The stars in West Texas are now competing with the glow from oil drilling rigs and gas flares in the Permian Basin, the largest oil field in the state.
UT’s McDonald Observatory teamed up with Pioneer Energy Services to address the issue of light pollution interfering with the observatory’s research abilities. Last September, the two groups published a report on good light practices, including shielding light fixtures so that the glare does not face skyward.
Oil rigs line the northeast horizon of the observatory, and light fixtures illuminate their activity 24/7. High oil and gas prices initiated the increased construction of oil rigs in West Texas’ Permian Basin during the early part of the 2010s, said Stacy Locke, CEO of Pioneer Energy Services.
“If you go look at the price of oil and the rig count in the U.S., the Permian Basin had explosive growth starting from 2010 and then into 2012 to 2014 because the worldwide demand for oil really increased, which caused oil prices to shoot up,” Locke said. “As the oil price rose, the rig count rose with it.”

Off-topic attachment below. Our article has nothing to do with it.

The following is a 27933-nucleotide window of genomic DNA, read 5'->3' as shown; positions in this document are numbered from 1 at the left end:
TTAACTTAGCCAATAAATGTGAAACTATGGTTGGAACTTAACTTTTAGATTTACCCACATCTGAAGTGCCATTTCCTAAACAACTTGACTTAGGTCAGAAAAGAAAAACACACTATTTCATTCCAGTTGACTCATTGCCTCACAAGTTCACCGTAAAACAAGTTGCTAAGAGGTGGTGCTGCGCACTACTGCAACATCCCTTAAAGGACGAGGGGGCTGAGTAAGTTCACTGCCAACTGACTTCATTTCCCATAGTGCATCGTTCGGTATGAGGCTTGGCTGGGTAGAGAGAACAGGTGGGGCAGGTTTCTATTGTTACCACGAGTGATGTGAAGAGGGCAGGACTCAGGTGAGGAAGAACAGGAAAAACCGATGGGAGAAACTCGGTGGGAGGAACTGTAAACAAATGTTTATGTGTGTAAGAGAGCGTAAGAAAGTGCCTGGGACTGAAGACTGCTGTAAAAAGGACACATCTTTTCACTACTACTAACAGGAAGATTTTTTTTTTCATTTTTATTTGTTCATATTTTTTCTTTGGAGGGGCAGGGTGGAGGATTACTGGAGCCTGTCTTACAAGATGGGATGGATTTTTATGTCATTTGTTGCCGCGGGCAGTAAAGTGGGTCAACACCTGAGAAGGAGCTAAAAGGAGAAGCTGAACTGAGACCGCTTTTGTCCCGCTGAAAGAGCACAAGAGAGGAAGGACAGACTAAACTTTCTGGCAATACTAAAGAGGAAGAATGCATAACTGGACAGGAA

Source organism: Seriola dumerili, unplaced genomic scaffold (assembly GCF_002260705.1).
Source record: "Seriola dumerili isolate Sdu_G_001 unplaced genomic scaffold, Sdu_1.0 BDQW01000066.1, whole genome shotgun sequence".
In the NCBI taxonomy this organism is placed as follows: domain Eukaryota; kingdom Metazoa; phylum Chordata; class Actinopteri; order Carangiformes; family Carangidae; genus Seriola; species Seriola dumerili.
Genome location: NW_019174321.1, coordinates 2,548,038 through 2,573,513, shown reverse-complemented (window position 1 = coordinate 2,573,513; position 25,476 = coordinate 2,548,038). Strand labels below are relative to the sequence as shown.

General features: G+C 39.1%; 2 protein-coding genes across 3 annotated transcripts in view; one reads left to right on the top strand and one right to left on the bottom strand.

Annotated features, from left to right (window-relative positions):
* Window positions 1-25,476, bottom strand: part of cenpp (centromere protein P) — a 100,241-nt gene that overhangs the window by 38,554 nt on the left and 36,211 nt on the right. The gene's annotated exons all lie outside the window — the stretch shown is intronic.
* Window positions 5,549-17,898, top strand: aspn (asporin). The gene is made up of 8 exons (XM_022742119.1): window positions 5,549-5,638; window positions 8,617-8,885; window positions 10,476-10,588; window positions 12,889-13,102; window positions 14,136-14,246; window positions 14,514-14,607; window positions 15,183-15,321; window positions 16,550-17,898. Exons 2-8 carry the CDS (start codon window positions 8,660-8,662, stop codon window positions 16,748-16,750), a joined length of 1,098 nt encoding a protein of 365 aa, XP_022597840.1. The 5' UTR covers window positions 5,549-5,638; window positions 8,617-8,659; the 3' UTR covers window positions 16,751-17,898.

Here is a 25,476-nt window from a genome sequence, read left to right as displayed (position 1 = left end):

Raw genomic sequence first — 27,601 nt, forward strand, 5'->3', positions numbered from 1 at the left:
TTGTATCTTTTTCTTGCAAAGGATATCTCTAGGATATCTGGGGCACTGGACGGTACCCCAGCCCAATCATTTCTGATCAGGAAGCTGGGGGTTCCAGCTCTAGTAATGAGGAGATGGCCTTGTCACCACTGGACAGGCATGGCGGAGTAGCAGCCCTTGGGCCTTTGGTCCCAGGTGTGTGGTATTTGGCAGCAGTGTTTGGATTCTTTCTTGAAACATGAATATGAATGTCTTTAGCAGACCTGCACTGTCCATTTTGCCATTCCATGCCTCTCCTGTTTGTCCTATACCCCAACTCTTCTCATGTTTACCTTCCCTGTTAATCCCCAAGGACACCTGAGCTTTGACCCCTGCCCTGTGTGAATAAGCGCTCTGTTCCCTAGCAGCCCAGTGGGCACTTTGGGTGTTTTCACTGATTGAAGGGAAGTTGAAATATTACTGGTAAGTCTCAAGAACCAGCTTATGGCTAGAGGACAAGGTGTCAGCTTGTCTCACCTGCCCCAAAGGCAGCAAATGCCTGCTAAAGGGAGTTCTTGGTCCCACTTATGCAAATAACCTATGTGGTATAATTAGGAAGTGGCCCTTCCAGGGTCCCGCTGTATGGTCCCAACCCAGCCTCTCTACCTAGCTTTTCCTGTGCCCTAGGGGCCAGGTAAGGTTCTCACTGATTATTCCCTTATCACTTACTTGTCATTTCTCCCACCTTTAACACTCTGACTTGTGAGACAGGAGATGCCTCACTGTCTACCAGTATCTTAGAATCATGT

Observatory spokesman Bill Wren said he began noticing the additional light clouding the observatory in 2010.
“We have data going back to 2009 that shows the sky brightening before you could really see it visually,” Wren said. “It corresponds to the boom in oil and gas exploration around the Permian Basin. For decades, the brightest artificial source of light we could see was the combined lights of El Paso and Ciudad Juárez — 160 miles off west. Now it’s safe to say our northeast horizon [is the brightest].”
The oil companies are willing to help with reducing light pollution, Locke said.
“Once we proved we could make a drilling rig dark-sky compliant, we went out with Bill Wren, and I introduced him to a number of our oil and gas clients and explained to them this concern,” Locke said. “Once they became aware of the issues, they were willing and wanting to help fix the problem.”
The observatory is in the process of a $30 million upgrade to the Hobby-Eberly Telescope to study dark energy — an unknown force accelerating the expansion of the universe — but light pollution might thwart its efforts. Astronomy senior research scientist Matthew Shetrone said despite the telescope upgrade, light pollution might inhibit astronomers’ ability to study dark energy.
“In order to study dark energy, we need to be able to detect galaxies so faint they can not be detected from imaging from the ground,” Shetrone said. “We will be using spectrography. There may be 30 photons we detect from that very, very distant galaxy, maybe 30 billion light years away. … So if we have a brighter sky because of light pollution, that adds noise to the 30 photons we want to collect from a distant galaxy and can get washed out.”